Shoes tied – chubby fingers take the bunny round the hole to make the perfectly lopsided bow.
Letters formed – pencils in an awkward grip sketch letters all the way to the blue border, and little ones float below the dotted line.
Teeth brushed – paste on brush, sink, lips, shirt and hands – yet teeth are sparkly clean.
These accomplishments might not seem like much, but to our children who finally achieve them, they are the World Cup, Wimbledon and Olympics all wrapped into one.
Early victories set the stage for all the mountains yet to climb.
Things they never thought possible – riding without training wheels, curling their own hair, doing their own laundry ~ well, in a perfect world ~ all come a little easier because of these “insignificant wins” on the battlefield of childhood.
But what if these milestones don’t come so naturally?
What if the Lord chooses to slow the progress, interject difficulties or disabilities into the training of our children?
How do we handle it?
Our family was built through the gift of international adoption. It meant instant “different.” Faces were different. Timeframes were different. Development might be different.
Motor skills – fine and gross – might not come as quickly as they should. Emotional regulation and trust would take time. Achievements of the tiniest sort could take therapy and oodles of prayer.
We had prepared, read and prayed. We were ready.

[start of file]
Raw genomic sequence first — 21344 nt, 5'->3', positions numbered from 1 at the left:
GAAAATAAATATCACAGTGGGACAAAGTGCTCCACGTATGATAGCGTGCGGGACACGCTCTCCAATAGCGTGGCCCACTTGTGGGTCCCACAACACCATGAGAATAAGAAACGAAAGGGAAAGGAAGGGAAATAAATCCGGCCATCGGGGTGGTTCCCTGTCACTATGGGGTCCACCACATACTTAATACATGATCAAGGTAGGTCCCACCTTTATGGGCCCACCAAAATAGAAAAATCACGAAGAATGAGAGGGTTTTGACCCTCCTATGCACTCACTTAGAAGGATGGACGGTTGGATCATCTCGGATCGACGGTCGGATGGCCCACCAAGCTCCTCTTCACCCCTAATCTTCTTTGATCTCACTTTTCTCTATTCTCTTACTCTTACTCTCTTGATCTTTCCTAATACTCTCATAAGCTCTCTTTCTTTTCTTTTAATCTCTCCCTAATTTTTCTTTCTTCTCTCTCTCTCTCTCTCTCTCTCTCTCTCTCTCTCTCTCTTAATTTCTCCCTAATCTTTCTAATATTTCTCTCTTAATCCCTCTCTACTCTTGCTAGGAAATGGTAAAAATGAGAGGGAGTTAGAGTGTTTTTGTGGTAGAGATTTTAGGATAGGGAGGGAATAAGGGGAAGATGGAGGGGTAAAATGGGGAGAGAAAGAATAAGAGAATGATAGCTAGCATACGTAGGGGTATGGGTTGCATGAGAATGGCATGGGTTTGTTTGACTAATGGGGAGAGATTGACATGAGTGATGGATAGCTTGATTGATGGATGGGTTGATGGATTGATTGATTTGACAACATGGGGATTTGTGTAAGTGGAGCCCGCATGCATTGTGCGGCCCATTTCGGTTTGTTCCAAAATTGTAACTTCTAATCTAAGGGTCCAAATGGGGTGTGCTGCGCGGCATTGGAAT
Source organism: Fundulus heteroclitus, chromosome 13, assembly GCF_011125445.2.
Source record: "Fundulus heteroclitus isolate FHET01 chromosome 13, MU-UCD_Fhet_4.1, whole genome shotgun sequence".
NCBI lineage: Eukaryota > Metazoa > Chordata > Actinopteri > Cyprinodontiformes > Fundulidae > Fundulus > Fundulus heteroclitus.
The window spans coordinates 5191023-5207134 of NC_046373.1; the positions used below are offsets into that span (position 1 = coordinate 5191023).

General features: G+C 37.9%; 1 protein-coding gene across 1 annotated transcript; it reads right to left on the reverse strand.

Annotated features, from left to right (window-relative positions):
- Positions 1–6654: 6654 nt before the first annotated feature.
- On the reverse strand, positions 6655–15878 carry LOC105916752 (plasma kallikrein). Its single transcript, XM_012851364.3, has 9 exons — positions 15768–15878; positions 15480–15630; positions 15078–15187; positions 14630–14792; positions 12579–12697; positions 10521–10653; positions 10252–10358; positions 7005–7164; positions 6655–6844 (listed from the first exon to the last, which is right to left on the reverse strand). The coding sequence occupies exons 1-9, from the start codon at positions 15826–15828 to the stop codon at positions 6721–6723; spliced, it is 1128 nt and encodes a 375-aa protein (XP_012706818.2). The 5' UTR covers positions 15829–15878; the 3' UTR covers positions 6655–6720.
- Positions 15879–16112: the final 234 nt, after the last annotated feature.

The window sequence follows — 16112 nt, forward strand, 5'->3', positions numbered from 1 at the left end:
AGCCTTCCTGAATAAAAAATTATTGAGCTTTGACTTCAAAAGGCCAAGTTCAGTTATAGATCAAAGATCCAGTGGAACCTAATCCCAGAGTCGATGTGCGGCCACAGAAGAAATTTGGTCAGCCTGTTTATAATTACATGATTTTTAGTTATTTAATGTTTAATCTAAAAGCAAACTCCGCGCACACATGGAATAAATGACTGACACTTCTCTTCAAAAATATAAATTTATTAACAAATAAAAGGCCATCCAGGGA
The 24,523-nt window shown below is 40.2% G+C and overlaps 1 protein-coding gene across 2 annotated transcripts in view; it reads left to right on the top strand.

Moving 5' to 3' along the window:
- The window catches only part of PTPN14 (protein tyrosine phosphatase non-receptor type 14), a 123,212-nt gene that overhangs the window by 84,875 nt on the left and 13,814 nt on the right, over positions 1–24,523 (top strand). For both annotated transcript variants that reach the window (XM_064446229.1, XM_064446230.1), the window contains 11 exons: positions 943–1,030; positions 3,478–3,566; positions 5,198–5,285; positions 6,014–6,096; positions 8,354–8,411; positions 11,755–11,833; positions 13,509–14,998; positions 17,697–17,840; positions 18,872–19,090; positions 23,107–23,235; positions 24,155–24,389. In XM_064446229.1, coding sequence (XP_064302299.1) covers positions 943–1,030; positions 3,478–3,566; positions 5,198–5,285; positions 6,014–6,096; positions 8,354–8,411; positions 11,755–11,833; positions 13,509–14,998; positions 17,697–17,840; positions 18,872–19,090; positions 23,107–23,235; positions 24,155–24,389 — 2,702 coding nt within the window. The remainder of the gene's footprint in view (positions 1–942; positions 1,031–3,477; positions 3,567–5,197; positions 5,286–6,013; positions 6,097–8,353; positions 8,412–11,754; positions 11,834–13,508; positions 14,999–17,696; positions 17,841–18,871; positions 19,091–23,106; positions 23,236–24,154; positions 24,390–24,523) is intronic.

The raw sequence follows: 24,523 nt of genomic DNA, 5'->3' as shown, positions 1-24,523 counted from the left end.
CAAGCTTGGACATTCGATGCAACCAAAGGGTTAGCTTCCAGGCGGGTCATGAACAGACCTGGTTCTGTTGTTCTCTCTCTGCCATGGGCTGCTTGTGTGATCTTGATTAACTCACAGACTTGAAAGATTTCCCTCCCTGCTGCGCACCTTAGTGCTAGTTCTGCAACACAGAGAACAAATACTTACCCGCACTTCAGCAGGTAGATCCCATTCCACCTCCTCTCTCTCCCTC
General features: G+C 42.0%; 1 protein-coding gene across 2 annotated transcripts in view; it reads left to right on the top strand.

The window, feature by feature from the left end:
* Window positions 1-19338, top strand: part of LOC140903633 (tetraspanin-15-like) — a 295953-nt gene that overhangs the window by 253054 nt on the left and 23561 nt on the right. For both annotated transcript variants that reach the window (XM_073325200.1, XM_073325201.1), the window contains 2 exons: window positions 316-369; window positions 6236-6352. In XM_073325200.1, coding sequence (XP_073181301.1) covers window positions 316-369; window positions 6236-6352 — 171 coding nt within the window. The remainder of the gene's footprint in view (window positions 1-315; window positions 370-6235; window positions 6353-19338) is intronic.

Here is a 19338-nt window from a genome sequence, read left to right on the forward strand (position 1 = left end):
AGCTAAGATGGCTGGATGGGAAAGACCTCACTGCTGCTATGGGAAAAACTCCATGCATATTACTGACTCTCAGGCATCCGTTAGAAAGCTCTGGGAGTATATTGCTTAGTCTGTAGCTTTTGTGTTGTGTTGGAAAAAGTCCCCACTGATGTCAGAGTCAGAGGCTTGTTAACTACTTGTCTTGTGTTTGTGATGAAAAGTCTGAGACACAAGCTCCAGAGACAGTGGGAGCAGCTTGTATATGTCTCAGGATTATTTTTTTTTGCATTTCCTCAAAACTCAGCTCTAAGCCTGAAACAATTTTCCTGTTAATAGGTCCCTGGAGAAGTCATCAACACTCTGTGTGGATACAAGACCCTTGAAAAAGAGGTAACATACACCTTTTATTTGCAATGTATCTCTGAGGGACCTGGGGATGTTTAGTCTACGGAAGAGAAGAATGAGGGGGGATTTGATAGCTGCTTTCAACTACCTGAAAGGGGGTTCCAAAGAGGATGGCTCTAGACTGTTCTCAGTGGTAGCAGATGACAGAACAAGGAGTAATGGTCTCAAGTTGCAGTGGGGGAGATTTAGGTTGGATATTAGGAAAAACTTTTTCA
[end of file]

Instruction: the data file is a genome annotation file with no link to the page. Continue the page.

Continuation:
But as the years passed, our own false sense of being crowned “Parents of the Millennia” was tested.
When the demon of comparison reared its ugly head, we suddenly needed validation that we were as good as the parents next door whose children recited every Psalm and wrote concertos in their spare time.
Frustration and belittlements of “why can’t you just…like everyone else” crept into our minds and ultimately our vocabulary. It was ugly and costly. Our own insecurities reigned over the unconditional love we had so admirably set out to display.
Like the floods of Noah, the Lord rushed in and sternly, but lovingly, revealed our sin.
We wept. We sought. We repented.
Our speech changed.
Our view changed.
Our definition of victory changed.
We learned –
There is no such thing as small victories.
There are only small windows to celebrate the victories.
With a child who has a harder time than most – whatever the reason – victory is hard fought for and can be fleeting.
If your eye is off the ball, you will miss it, and the need to be like everyone else will overshadow the great work accomplished.
So how do we celebrate the “small victories” that the rest of the world takes for granted?
1. Seize the moment.
Acknowledge, praise, and rejoice in what the culture might find common, ordinary or expected. Raise their confidence and solidify their trust that you’ve got their back and are “in it to win it” with them.
2. Don’t look to Facebook or Instagram to measure success.
Your child may not have a full blow disorder or diagnosis, but unique struggles that slow them down or simply appear out of the norm, weigh heavily on their self-esteem. Equating our children to the standards on social media only leads to heartache.
3. Embrace the marathon.
Hebrews 12:1-2 says, “let us run with perseverance the race marked out for us, fixing our eyes on Jesus, the pioneer and perfecter of faith.” The path He’s chosen for our children leads to their best, even if it doesn’t look like anyone else’s race.
Don’t sweat the small stuff, but celebrate all the stuff that makes you sweat.
All His love and mine,
Denise C. McDowell